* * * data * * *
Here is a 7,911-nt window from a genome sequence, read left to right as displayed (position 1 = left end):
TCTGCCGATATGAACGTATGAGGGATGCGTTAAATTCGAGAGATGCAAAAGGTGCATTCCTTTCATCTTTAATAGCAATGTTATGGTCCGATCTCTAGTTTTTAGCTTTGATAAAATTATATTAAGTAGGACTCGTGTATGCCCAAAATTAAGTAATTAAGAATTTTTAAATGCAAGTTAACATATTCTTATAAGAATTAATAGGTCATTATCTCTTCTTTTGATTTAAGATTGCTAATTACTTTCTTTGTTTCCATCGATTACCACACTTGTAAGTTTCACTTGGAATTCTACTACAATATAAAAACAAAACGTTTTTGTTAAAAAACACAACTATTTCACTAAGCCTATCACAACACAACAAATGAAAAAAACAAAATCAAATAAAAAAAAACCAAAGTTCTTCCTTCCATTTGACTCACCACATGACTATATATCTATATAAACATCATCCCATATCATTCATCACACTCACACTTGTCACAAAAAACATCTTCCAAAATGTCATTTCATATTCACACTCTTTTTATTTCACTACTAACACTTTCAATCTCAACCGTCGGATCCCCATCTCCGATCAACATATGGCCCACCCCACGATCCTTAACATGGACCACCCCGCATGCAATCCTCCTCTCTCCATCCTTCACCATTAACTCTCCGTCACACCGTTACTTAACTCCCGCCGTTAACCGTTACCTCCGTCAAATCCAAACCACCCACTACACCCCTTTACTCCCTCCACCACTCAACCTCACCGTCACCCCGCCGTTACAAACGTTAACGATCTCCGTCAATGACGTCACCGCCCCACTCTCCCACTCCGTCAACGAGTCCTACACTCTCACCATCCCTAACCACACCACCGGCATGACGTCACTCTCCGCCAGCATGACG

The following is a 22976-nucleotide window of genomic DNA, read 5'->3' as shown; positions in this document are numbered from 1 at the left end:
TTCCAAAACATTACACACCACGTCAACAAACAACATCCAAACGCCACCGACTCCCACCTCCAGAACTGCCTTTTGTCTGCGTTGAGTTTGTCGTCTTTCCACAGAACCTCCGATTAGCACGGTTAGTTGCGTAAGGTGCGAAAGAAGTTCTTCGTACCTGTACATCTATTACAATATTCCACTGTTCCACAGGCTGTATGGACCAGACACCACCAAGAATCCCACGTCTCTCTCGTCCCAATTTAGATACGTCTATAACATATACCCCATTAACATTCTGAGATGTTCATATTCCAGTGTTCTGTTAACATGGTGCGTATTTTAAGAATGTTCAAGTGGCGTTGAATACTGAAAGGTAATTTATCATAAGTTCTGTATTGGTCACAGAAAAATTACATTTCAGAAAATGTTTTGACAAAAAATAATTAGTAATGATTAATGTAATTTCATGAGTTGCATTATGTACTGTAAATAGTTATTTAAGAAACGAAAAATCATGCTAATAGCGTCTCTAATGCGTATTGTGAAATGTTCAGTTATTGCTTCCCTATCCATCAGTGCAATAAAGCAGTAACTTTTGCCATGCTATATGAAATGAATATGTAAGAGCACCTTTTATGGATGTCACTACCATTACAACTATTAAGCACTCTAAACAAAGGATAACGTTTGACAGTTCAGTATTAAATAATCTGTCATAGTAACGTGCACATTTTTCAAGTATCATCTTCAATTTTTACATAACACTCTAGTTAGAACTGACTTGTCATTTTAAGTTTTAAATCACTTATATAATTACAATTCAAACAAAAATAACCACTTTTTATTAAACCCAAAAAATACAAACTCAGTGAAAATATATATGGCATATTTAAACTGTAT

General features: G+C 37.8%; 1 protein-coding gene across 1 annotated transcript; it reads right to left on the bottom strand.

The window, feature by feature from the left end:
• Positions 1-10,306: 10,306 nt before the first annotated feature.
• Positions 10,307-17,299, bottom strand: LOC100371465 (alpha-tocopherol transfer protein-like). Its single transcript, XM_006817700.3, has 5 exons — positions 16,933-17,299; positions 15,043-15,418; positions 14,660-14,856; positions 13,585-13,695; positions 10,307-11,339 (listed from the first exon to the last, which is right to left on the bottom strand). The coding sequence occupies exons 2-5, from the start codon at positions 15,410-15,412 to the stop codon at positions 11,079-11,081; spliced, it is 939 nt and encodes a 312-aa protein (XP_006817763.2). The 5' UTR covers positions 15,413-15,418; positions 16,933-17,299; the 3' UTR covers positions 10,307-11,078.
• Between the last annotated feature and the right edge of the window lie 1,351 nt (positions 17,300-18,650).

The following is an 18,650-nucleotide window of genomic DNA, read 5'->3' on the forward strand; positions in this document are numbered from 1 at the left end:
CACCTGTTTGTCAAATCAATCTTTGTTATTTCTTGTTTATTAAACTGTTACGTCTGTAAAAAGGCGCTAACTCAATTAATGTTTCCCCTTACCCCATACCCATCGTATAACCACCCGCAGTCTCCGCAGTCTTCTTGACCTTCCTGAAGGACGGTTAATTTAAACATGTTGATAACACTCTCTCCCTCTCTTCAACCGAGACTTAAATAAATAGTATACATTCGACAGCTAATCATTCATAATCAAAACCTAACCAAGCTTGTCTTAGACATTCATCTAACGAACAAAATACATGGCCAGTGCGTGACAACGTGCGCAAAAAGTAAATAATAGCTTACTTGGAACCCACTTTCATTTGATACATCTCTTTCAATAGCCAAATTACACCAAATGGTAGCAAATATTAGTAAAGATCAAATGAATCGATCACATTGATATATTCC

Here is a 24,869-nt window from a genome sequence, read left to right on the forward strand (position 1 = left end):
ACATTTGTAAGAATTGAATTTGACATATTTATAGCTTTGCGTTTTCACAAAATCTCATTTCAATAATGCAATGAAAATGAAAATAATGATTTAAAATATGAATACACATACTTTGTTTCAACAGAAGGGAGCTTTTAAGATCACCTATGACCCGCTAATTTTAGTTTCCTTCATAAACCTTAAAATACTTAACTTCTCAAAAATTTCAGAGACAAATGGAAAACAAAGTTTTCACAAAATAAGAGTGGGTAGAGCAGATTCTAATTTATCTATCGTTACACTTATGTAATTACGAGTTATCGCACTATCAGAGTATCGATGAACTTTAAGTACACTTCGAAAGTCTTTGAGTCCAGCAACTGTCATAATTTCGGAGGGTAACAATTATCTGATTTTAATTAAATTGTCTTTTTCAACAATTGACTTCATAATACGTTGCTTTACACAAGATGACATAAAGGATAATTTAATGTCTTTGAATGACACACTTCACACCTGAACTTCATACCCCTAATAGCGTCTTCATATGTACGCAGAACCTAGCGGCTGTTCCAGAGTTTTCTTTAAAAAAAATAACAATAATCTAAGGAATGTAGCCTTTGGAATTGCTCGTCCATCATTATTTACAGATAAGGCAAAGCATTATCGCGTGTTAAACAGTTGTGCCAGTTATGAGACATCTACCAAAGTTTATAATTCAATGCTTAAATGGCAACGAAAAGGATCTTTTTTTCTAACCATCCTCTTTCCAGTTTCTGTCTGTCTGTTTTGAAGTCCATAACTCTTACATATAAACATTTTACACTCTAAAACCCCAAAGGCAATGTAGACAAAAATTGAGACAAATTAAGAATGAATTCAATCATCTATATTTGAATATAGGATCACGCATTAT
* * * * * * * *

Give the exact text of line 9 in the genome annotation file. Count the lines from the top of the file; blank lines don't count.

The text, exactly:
• Between the last annotated feature and the right edge of the window lie 1,351 nt (positions 17,300-18,650).